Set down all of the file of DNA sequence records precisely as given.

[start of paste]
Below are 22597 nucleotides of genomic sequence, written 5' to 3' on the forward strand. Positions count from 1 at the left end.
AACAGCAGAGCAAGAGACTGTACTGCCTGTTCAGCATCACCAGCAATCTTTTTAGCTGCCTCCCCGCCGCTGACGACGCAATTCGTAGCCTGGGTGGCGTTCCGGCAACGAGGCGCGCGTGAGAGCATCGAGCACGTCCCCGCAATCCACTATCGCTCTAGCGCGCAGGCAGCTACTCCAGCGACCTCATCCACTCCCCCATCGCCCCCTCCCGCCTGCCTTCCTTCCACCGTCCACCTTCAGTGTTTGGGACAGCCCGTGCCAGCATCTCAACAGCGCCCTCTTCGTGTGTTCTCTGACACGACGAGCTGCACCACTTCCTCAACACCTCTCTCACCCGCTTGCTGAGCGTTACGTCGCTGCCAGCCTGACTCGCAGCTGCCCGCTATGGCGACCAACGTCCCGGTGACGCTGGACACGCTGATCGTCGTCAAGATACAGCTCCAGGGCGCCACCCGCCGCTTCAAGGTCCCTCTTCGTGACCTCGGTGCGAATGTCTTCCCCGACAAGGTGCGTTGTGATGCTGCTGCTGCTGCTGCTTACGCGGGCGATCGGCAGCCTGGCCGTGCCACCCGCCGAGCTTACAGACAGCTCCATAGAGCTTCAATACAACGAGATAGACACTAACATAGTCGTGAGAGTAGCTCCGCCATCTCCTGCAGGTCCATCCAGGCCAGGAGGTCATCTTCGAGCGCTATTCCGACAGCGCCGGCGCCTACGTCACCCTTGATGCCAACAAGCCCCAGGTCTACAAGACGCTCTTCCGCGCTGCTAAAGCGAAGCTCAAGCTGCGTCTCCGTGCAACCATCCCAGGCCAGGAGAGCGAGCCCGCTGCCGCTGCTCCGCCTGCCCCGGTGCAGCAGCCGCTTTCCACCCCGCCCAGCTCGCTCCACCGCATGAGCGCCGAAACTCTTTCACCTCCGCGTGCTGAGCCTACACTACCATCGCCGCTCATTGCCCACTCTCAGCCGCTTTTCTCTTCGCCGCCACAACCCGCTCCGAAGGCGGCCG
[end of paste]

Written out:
Below are 22597 nucleotides of genomic sequence, written 5' to 3' on the forward strand. Positions count from 1 at the left end.
AACAGCAGAGCAAGAGACTGTACTGCCTGTTCAGCATCACCAGCAATCTTTTTAGCTGCCTCCCCGCCGCTGACGACGCAATTCGTAGCCTGGGTGGCGTTCCGGCAACGAGGCGCGCGTGAGAGCATCGAGCACGTCCCCGCAATCCACTATCGCTCTAGCGCGCAGGCAGCTACTCCAGCGACCTCATCCACTCCCCCATCGCCCCCTCCCGCCTGCCTTCCTTCCACCGTCCACCTTCAGTGTTTGGGACAGCCCGTGCCAGCATCTCAACAGCGCCCTCTTCGTGTGTTCTCTGACACGACGAGCTGCACCACTTCCTCAACACCTCTCTCACCCGCTTGCTGAGCGTTACGTCGCTGCCAGCCTGACTCGCAGCTGCCCGCTATGGCGACCAACGTCCCGGTGACGCTGGACACGCTGATCGTCGTCAAGATACAGCTCCAGGGCGCCACCCGCCGCTTCAAGGTCCCTCTTCGTGACCTCGGTGCGAATGTCTTCCCCGACAAGGTGCGTTGTGATGCTGCTGCTGCTGCTGCTTACGCGGGCGATCGGCAGCCTGGCCGTGCCACCCGCCGAGCTTACAGACAGCTCCATAGAGCTTCAATACAACGAGATAGACACTAACATAGTCGTGAGAGTAGCTCCGCCATCTCCTGCAGGTCCATCCAGGCCAGGAGGTCATCTTCGAGCGCTATTCCGACAGCGCCGGCGCCTACGTCACCCTTGATGCCAACAAGCCCCAGGTCTACAAGACGCTCTTCCGCGCTGCTAAAGCGAAGCTCAAGCTGCGTCTCCGTGCAACCATCCCAGGCCAGGAGAGCGAGCCCGCTGCCGCTGCTCCGCCTGCCCCGGTGCAGCAGCCGCTTTCCACCCCGCCCAGCTCGCTCCACCGCATGAGCGCCGAAACTCTTTCACCTCCGCGTGCTGAGCCTACACTACCATCGCCGCTCATTGCCCACTCTCAGCCGCTTTTCTCTTCGCCGCCACAACCCGCTCCGAAGGCGGCCG